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How to regulate emotions: Dialing up versus switching on

AlethiaTurning an emotional dial By BrianAJackson/

Babies usually have two modes: Screaming or happy. There’s no in-between. They haven’t developed the ability to regulate their emotions yet. Sometimes, adults haven’t adequately developed to nuance their feelings either. Think of a peaceful, mellow person who responds to stubbing their tow by throwing a massive adult fit. Maybe your parents blew up with fury when you missed a spot sweeping. These all indicate a “switch mentality.”

Emotional switches and dials

Our reactions to life can be made in switches or dials. Do we dial our emotions to fit the situation or switch from “fine” to “blisteringly mad” no matter how small the situation? If you are all-in with a friendship until that person disappoints you, and then you are all out, you engage with a switch, not a dial. A switch is either off or on. A dial can be turned up or down incrementally.

If a family member hurts me, I can draw a slightly tighter boundary around the relationship or cut that person off and stop speaking to them. Dial. Switch. Dials are generally healthier.

In “What are personality disorders?” I outlined some of the defining characteristics of personality disorders. A deeply engrained switch mentality is often indicative of a personality disorder.

When I hire a new employee, confident they’re the perfect person for the job, I can get behind them and be excited about them. The switch is wholly in the “on” position–I’m 100 percent excited. What happens when it turns out they aren’t the perfect person for the job (because there’s no such thing)? A person with a dial mentality can continue to support them with, say, 70 percent positivity. People with a switch mentality can’t handle the disappointment. The employee is immediately on thin ice for layoffs.

Apply that kind of unhealthiness to friendships and marriage, and disaster awaits. I once read that we all marry an ideal person but become married to a real person. Ultimately, we must divorce the ideal and stay married to the real, or we divorce the real and keep searching for the ideal.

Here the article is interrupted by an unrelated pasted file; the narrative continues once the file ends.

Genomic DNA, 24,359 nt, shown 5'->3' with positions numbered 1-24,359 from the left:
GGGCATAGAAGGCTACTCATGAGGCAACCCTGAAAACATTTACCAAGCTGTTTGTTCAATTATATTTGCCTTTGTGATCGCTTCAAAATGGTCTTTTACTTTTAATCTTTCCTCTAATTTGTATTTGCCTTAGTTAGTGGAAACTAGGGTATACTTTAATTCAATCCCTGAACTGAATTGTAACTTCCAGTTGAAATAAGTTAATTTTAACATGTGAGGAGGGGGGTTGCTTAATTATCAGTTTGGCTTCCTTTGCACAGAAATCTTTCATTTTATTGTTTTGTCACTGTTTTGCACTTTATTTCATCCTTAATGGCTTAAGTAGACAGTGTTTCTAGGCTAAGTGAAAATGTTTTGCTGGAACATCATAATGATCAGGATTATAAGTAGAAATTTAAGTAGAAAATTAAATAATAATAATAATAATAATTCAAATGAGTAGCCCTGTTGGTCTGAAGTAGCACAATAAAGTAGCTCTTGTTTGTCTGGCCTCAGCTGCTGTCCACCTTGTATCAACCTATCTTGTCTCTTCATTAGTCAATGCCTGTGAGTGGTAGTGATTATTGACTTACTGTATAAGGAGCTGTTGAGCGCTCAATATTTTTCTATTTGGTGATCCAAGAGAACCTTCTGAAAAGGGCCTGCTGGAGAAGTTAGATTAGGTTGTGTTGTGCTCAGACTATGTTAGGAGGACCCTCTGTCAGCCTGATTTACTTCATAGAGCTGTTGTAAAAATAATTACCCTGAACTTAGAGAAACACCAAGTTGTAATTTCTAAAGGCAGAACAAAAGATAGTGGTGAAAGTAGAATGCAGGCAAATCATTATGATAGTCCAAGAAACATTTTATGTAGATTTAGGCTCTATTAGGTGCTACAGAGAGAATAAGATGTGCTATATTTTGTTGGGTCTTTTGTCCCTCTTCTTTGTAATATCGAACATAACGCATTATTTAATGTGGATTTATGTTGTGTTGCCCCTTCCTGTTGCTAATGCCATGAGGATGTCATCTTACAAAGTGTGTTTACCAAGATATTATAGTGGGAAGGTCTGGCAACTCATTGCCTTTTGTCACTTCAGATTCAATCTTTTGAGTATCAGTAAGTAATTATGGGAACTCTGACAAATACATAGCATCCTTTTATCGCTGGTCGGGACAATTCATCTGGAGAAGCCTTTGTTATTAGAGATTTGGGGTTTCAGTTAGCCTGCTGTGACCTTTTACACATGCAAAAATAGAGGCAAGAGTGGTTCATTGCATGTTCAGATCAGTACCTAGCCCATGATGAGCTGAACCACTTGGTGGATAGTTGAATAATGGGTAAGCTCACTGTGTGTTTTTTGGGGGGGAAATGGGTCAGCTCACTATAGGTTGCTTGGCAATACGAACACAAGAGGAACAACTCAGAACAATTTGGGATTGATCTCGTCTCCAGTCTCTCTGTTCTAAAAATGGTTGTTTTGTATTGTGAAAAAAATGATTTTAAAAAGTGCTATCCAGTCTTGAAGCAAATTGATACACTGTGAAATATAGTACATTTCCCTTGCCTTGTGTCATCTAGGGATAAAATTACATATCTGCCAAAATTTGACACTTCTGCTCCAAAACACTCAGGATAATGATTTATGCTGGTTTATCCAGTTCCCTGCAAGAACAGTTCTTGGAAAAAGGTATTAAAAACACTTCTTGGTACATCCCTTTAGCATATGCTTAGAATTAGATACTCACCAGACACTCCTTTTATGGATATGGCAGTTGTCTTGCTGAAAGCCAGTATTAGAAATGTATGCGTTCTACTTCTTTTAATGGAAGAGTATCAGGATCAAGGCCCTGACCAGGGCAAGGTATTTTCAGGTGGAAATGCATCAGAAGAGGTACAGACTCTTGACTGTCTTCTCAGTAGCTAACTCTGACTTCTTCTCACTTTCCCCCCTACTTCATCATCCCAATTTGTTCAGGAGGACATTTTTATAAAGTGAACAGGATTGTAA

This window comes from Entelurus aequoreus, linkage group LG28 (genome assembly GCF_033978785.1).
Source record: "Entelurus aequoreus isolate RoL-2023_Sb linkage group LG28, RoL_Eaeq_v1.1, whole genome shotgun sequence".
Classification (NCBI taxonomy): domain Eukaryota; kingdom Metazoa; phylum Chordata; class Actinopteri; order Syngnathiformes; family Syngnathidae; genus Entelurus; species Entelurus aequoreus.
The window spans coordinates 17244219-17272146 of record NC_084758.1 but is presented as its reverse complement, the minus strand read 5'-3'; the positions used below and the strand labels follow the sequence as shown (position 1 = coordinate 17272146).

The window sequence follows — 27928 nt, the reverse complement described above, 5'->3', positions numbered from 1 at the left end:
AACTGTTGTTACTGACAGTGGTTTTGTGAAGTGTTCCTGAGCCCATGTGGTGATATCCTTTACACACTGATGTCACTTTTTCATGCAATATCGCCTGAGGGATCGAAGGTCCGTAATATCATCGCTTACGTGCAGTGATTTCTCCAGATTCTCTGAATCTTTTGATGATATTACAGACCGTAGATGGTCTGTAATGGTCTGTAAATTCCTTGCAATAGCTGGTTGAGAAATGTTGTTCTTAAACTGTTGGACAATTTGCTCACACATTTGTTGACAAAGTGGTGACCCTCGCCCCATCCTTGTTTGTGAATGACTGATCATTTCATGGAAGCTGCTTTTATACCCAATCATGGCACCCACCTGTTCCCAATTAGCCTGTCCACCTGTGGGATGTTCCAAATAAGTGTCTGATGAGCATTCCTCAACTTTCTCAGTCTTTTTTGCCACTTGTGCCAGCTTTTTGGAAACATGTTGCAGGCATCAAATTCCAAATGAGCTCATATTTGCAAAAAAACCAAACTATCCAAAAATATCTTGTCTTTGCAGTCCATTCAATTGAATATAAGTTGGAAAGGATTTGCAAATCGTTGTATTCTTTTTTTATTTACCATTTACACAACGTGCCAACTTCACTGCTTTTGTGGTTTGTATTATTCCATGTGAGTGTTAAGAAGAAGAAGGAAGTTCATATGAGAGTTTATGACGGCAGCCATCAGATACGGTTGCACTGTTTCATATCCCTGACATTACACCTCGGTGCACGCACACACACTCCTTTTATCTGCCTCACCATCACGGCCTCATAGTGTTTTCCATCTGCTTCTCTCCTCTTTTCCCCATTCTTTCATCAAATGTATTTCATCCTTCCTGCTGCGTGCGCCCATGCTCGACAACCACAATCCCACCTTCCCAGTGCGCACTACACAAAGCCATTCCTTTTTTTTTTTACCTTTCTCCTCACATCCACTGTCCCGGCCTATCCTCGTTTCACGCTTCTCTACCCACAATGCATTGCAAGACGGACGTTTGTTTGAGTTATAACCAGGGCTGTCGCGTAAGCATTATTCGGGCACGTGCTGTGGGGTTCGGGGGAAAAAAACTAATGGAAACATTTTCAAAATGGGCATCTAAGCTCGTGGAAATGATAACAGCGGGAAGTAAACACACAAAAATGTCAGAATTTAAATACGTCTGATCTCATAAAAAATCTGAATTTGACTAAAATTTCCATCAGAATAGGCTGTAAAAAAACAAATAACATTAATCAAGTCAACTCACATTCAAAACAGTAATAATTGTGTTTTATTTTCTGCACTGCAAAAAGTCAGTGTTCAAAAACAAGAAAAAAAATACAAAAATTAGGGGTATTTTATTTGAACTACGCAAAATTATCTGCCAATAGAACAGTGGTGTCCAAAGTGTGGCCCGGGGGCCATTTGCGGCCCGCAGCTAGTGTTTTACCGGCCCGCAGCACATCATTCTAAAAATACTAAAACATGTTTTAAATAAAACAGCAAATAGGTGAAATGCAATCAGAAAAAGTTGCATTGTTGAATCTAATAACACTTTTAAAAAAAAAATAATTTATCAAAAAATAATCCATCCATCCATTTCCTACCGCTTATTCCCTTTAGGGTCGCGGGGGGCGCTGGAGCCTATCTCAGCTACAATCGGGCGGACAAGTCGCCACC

Genuine relationships require a dial mentality.

Do you jump to the “worst case scenario?”

In the same vein, maybe you are the “worst-case scenario” type. In this case, you jump to the extremely unlikely but possible conclusions. For example, say you try to call your daughter while she’s at college, but she doesn’t pick up. Does your brain immediately panic? “What if she’s been in a wreck? Maybe she’s been kidnapped!” There are countless more likely reasons: Her phone is dead, she doesn’t want to talk right then, she’s in class, etc. Of course, it’s technically possible she’s been in a wreck, but the emotional reaction doesn’t match with rational likelihood. It is okay to deal with the realities rather than borrow troubles that are essentially guaranteed not to exist.

One of my doctor friends reminds his patients, “It’s probably horses.” Let me explain. He points out that if we hear hoofbeats outside, it could be zebras (they have hooves), but probably, it’s horses. When someone has a symptom that could be an allergy headache or a brain tumor, it is most likely an allergy headache. Could it be zebras (brain tumors)? Well, technically, yes, but it’s pretty darned unlikely. This story helps his patients dial back their emotions.

Learn temperance

When it comes to worry, you should keep the gauge dialed down as low as the common denominators allow. I encourage everyone to develop the skill of measured emotional responses. In the past, this character trait was called “temperance.”

Temperance means to be the governor of your emotions rather than governed by them. We have the capacity to affect the intensity of our emotions with our minds and hearts. Learning to understand our feelings maturely is critical to a happy life. Then, we know how to talk to ourselves in emotionally rational terms.

Temperance allows us to use the dial mentality rather than the switch mentality. Rather than feeling

  • extreme frustration,
  • seething rage,
  • utter despair,
  • or entirely overwhelmed,

we can instead feel,

  • annoyed,
  • angry,
  • discouraged,
  • or stymied.

So, do your best to develop the patterns and skills of engaging with dials. Avoid “switch” thinking. Feel a little more or a little less – not everything or nothing. Let your relationships grow a little or fade a little, pull back a little, step up some more. There are no perfect relationships with humans. Don’t demand them to be perfect. Get better and better at cranking the volume dial up or down a few notches. There are better things than off or on all the way.

Are you using the dial mentality?

Everyone can fall into overreacting (or even underreacting sometimes). This can indicate a personality disorder in severe cases, but it doesn’t have to. All of us can struggle to regulate our emotions. We can all fall into the switch mentality. But our lives and relationships will improve if we apply the dial mentality.

Next time you stub your toe, your friend cancels on you, or your spouse doesn’t do the dishes, ask if you dial your reactions correctly.

If your inability to dial your emotions properly disrupts your life, relationships, or work, come into counseling. If a close loved one struggles with emotional regulation, consider gently, lovingly discussing it. If the switch mentality is getting in the way of your marriage, come to couples counseling. We have trained, professional counselors all across Texas ready to help!